Introduction
The possible extraterritorial effects of patents, which are thought of as national in character, are a topic of discussion in many countries. The general principle is that a German patent has no effect abroad; similarly, foreign patents have no effect within Germany. Therefore, as a general rule, a German patent can be infringed only by acts committed within Germany.

However, in the past few years certain German court decisions have shown that there are several scenarios in which acts committed outside Germany can infringe a German patent.

Online offers
In a 2006 decison the Dusseldorf Appeal Court (I-2 U 58/05 Thermocycler) first clarified that “offering” in the sense of Section 9 of the Patent Act must - other than a binding offer under commercial law -  be construed solely in an economic sense; specifically, any preparatory act with the ultimate goal of generating interest in the product is considered as “offering” the product. This includes advertising the product on the Internet.

Even advertising on a non-German website and in a language other than German may be considered offering within Germany if the website can be accessed from Germany and is in a language which will be sufficiently understood by the trade circles concerned (as is certainly the case with English). With the advent of reliable online translation services, it remains to be seen whether the courts will expect a German website user to translate into German text that he or she does not understand (eg, Japanese or Chinese).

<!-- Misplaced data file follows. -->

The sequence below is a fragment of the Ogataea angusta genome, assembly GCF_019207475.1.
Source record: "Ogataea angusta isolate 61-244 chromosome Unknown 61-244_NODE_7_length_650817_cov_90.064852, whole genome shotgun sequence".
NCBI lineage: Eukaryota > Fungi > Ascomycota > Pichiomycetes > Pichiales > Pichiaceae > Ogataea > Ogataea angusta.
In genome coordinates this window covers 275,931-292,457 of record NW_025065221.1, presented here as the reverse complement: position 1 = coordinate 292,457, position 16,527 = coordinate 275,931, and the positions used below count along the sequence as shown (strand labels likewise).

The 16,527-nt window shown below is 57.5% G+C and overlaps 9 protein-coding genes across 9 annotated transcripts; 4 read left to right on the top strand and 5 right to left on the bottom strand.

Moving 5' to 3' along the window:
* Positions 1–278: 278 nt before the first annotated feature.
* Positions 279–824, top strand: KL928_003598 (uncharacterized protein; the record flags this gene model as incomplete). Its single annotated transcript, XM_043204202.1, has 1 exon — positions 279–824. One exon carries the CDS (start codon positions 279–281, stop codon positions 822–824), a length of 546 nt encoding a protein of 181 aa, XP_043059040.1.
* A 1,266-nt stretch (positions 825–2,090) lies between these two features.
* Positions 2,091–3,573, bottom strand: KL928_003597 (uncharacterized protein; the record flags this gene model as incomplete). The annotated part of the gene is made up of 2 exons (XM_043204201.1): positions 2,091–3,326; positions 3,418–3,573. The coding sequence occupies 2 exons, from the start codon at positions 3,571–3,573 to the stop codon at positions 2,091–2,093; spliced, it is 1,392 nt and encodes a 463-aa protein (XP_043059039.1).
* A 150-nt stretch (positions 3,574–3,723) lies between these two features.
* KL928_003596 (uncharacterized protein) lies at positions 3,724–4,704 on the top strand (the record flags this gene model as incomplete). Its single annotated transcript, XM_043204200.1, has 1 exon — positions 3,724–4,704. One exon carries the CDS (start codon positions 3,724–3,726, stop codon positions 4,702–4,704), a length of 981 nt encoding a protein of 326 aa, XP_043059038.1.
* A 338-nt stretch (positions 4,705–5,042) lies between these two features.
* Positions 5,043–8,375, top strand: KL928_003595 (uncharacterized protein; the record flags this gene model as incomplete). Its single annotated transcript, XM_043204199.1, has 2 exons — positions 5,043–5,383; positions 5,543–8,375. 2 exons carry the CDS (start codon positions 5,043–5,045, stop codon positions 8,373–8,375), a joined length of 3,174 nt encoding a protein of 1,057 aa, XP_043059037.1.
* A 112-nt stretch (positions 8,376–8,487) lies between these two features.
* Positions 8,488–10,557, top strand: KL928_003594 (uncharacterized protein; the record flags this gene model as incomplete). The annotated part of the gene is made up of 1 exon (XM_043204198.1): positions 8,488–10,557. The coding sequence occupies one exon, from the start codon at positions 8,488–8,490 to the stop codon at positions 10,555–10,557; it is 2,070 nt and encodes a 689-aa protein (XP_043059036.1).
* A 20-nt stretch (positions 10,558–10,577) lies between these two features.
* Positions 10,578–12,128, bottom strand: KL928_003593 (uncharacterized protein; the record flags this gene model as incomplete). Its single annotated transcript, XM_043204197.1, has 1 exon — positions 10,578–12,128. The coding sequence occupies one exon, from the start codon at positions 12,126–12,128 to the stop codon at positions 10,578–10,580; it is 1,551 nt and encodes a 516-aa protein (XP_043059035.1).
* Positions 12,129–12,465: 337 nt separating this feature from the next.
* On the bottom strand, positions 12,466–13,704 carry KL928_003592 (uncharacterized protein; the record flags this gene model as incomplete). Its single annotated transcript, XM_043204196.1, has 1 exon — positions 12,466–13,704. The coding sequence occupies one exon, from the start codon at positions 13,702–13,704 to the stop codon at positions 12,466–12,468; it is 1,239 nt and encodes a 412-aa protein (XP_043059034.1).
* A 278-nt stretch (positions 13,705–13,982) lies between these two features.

So, what can be done to prevent the presentation of a product on a website outside Germany from being considered an offer in Germany? First, a clear notice should be included on the website stating that this product is not being sold in Germany. Mentioning that a product is “temporarily” not sold in Germany can backfire: it can be held to mean that the product is eventually intended for the German market at a later date and the presentation on the website actually does constitute an offer in Germany.

A second way to exclude an infringing offer is to present the product in such a way that it cannot be determined whether it would infringe the German patent. However, not showing the invention does not provide a safe harbour if the product is known in the relevant circles as making use of the invention. In addition, if the patent owner buys the product in the United States and finds out that it makes use of the invention, the presentation on the website not showing the invention would still be an infringing offer in Germany.